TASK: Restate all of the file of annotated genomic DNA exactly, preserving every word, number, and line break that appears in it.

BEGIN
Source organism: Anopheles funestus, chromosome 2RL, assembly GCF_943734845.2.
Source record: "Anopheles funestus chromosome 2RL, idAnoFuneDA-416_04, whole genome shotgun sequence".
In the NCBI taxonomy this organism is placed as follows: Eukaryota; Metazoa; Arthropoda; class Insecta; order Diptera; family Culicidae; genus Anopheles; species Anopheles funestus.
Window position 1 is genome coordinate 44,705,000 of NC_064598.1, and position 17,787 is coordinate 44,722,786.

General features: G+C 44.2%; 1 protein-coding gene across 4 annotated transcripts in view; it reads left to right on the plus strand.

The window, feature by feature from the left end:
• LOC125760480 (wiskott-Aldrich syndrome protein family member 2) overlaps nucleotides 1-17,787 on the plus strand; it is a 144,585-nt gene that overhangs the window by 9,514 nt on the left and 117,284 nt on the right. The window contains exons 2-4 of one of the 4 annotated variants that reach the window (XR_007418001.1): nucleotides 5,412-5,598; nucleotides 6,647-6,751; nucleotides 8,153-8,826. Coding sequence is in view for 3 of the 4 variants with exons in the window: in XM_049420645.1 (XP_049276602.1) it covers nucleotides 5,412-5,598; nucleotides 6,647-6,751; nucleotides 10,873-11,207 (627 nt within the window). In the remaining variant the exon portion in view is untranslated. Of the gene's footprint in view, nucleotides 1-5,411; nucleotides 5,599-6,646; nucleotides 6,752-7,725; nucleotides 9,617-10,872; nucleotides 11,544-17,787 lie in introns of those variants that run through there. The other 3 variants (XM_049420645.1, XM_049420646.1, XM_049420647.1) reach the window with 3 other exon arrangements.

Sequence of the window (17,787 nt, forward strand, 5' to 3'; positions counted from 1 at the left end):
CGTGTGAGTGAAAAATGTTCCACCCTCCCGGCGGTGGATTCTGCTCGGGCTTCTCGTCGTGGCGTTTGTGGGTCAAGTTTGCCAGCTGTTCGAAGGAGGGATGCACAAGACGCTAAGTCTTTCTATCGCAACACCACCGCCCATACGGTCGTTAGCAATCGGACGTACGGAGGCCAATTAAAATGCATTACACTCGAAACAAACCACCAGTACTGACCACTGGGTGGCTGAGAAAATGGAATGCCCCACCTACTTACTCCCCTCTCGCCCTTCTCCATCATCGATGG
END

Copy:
Source organism: Anopheles funestus, chromosome 2RL, assembly GCF_943734845.2.
Source record: "Anopheles funestus chromosome 2RL, idAnoFuneDA-416_04, whole genome shotgun sequence".
In the NCBI taxonomy this organism is placed as follows: Eukaryota; Metazoa; Arthropoda; class Insecta; order Diptera; family Culicidae; genus Anopheles; species Anopheles funestus.
Window position 1 is genome coordinate 44,705,000 of NC_064598.1, and position 17,787 is coordinate 44,722,786.

General features: G+C 44.2%; 1 protein-coding gene across 4 annotated transcripts in view; it reads left to right on the plus strand.

The window, feature by feature from the left end:
• LOC125760480 (wiskott-Aldrich syndrome protein family member 2) overlaps nucleotides 1-17,787 on the plus strand; it is a 144,585-nt gene that overhangs the window by 9,514 nt on the left and 117,284 nt on the right. The window contains exons 2-4 of one of the 4 annotated variants that reach the window (XR_007418001.1): nucleotides 5,412-5,598; nucleotides 6,647-6,751; nucleotides 8,153-8,826. Coding sequence is in view for 3 of the 4 variants with exons in the window: in XM_049420645.1 (XP_049276602.1) it covers nucleotides 5,412-5,598; nucleotides 6,647-6,751; nucleotides 10,873-11,207 (627 nt within the window). In the remaining variant the exon portion in view is untranslated. Of the gene's footprint in view, nucleotides 1-5,411; nucleotides 5,599-6,646; nucleotides 6,752-7,725; nucleotides 9,617-10,872; nucleotides 11,544-17,787 lie in introns of those variants that run through there. The other 3 variants (XM_049420645.1, XM_049420646.1, XM_049420647.1) reach the window with 3 other exon arrangements.

Sequence of the window (17,787 nt, forward strand, 5' to 3'; positions counted from 1 at the left end):
CGTGTGAGTGAAAAATGTTCCACCCTCCCGGCGGTGGATTCTGCTCGGGCTTCTCGTCGTGGCGTTTGTGGGTCAAGTTTGCCAGCTGTTCGAAGGAGGGATGCACAAGACGCTAAGTCTTTCTATCGCAACACCACCGCCCATACGGTCGTTAGCAATCGGACGTACGGAGGCCAATTAAAATGCATTACACTCGAAACAAACCACCAGTACTGACCACTGGGTGGCTGAGAAAATGGAATGCCCCACCTACTTACTCCCCTCTCGCCCTTCTCCATCATCGATGG